Evaluations and Adjustments Completed

Working with John A. Lee, Jr. State Conservation Agronomist for the state of Arkansas; US Department of Agriculture Natural Resource Conservation Service in Little Rock, AR, as well as working with Institutional and farmer partners to make adjustments as necessary, we are planning the training events, and adjusting instructional materials as needed.
Our team of three consultant trainers and two staff will provide two, 2-day sessions for twenty five NRCS personnel each session.

General Topics to be covered during classroom sessions included the following: • Principles of organic and natural farming systems, and how the principles are implemented; • Building and managing soil health and fertility in an organic system; • Crop diversity and crop rotation, including complex rotations as management strategies; • Weed, pest and disease management in organic systems; • Organic standards and approved materials; • Protecting organic certification in presence of potential contamination by air or water; • High tunnel siting, construction, ventilation, and material/design options; • Basic production in high tunnels, including bed design, irrigation, ventilation; • Critical factors for profitable high-tunnel hoophouse production; • How market opportunities influence natural resource management decisions; • Economic viability on a small farm: Markets, customers, enterprise diversity, labor availability & cost; • Working with small plot sizes and small equipment, including in hoophouses; • Irrigation on small acreage; • Program outreach to new audiences using a grassroots approach. The full two day agenda included registration and there was a short pre-test and post test taken by all attendees.

Impacts and Contributions/Outcomes

Evaluations and Impact

Pre and post evaluation forms are being revised for these new training sessions in AL, AR and LA.
A library of take-home resources, including Southern SAWG’s interactive Organic Vegetable Production and Marketing in the South CD-ROM, will be provided lo each course participant. This comprehensive educational tool incorporates volumes of materials developed by land grant universities and others, complemented with real life examples from a successful organic farm. It also contains a list of farmer- recommended resources. Relevant videos from Southern SAWG’s Natural Farming In the South video series will also be provided. Other materials, such as summaries of new USDA programs for organic and high tunnel producers, me training presentations, and the handouts used to augment the In-class training will be compiled on a CD for participants to take home.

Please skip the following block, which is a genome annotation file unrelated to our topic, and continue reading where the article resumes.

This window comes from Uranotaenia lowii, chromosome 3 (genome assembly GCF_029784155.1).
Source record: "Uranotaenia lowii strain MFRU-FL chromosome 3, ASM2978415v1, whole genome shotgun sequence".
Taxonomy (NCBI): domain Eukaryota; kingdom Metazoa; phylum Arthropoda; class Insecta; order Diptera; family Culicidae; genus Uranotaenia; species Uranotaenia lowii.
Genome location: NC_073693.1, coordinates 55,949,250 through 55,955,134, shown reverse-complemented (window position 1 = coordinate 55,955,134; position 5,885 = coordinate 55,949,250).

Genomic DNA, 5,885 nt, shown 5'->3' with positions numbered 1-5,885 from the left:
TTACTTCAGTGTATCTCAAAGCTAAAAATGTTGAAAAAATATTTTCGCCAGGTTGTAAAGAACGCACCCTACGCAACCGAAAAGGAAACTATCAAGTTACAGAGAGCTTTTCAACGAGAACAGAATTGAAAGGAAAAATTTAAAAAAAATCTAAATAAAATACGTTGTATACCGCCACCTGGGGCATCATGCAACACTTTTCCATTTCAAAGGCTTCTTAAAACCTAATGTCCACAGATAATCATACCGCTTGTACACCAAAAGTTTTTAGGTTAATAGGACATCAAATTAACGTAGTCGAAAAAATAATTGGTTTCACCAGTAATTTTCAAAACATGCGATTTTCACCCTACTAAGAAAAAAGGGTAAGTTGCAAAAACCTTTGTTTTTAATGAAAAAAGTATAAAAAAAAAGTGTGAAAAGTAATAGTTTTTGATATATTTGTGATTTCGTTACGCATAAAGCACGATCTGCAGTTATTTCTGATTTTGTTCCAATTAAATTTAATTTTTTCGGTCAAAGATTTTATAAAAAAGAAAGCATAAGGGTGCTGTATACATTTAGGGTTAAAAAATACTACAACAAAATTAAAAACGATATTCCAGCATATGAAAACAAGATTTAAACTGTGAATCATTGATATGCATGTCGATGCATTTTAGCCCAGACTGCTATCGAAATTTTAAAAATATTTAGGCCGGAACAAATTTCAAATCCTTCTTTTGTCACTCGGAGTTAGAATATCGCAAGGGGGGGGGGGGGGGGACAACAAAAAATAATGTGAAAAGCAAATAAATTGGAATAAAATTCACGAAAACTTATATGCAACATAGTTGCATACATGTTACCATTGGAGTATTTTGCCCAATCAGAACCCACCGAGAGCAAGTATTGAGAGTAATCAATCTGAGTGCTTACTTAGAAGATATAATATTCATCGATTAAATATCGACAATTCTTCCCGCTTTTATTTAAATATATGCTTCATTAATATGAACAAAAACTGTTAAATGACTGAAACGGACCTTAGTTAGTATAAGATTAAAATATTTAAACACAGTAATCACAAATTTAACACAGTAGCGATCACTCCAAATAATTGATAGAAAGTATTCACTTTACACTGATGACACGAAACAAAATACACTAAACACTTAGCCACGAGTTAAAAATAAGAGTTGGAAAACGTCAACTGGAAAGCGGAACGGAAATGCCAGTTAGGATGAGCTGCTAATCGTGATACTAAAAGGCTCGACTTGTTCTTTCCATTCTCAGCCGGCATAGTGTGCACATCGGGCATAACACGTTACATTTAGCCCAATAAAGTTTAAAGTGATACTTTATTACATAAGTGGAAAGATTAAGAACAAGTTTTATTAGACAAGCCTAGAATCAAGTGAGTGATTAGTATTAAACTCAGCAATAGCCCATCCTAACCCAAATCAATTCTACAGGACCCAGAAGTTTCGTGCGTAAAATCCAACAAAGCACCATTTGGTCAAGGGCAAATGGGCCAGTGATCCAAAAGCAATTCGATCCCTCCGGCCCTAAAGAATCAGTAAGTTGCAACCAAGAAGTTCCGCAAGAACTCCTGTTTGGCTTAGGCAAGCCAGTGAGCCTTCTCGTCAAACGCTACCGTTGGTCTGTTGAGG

These trainings are designed to expand the expertise of participating agents so that they can provide effective technical assistance to new constituents – current, transitioning and aspiring organic farmers, and farmers developing high tunnel production systems. We expect that the ability of participants to assist producers in increasing economic sustainability will be improved, thus adding to the economic sustainability of rural communities and the development of more sustainable food systems.


Eric Schwab

Conservation Agronomist
3381 Skyway Drive
Auburn, AL 36830
Office Phone: 3348874548
Pamela Kingfisher

Program Specialist
Southern SAWG
P.O. Box 36
Moodys, OK 74444
Office Phone: 9188683727
Website: www.ssawg.org
Karen Wynne

1389 Cornhill Road
Hartsdale, AL 35640
Office Phone: 2565202400
Mark Cain

Organic Producer
Dripping Springs Garden
1558 CR 548
Huntsville, AR 72740
Office Phone: 8705453658
John Lee

State Conservationist Agronomist
4 Congressional Drive
Little Rock, AR 72210
Office Phone: 5013013100
Chris Coreil, Jr.

State Conservationist Agronomist
3737 Government St.
Alexandria, AL 71302
Office Phone: 3184737751
Website: http://www.nrcs.usda.gov/wps/portal/nrcs/main/la/contact/
Andrew Williams

Retired NRCS/Producer
5850 AL Hyw 66
Safford, AL 36773
Office Phone: 3346273276
Mark Schonbeck

Trainer/ Soil Scientist
205 Tanager Lane NW
Floyd, VT 24091
Office Phone: 5407454130
Josh Hardin

Organic Producer
Laughing Stock Farms
7621 Hwy 46N
Sheridan, AR 72150
Office Phone: 8708663753
Chris Coreil, Jr.

State Conservationist Agronomist
3737 Government St.
Alexandria, LA 71302
Office Phone: 3184737805